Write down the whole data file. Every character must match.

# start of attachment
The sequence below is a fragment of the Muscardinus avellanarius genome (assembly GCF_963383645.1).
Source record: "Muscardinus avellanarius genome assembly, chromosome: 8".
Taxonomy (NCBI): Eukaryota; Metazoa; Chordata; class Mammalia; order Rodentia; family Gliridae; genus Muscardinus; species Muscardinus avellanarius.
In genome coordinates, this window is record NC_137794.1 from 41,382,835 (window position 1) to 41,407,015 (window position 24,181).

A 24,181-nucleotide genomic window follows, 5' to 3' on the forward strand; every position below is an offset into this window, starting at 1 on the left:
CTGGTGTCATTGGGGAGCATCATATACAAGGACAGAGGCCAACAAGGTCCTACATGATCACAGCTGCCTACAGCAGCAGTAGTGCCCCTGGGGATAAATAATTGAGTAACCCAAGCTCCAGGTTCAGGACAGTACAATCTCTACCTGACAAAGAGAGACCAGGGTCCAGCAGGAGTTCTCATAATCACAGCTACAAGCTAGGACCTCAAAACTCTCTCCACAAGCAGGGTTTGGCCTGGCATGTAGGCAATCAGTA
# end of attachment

The sequence below is a fragment of the Muscardinus avellanarius genome (assembly GCF_963383645.1).
Source record: "Muscardinus avellanarius genome assembly, chromosome: 8".
Taxonomy (NCBI): Eukaryota; Metazoa; Chordata; class Mammalia; order Rodentia; family Gliridae; genus Muscardinus; species Muscardinus avellanarius.
In genome coordinates, this window is record NC_137794.1 from 41,382,835 (window position 1) to 41,407,015 (window position 24,181).

A 24,181-nucleotide genomic window follows, 5' to 3' on the forward strand; every position below is an offset into this window, starting at 1 on the left:
CTGGTGTCATTGGGGAGCATCATATACAAGGACAGAGGCCAACAAGGTCCTACATGATCACAGCTGCCTACAGCAGCAGTAGTGCCCCTGGGGATAAATAATTGAGTAACCCAAGCTCCAGGTTCAGGACAGTACAATCTCTACCTGACAAAGAGAGACCAGGGTCCAGCAGGAGTTCTCATAATCACAGCTACAAGCTAGGACCTCAAAACTCTCTCCACAAGCAGGGTTTGGCCTGGCATGTAGGCAATCAGTA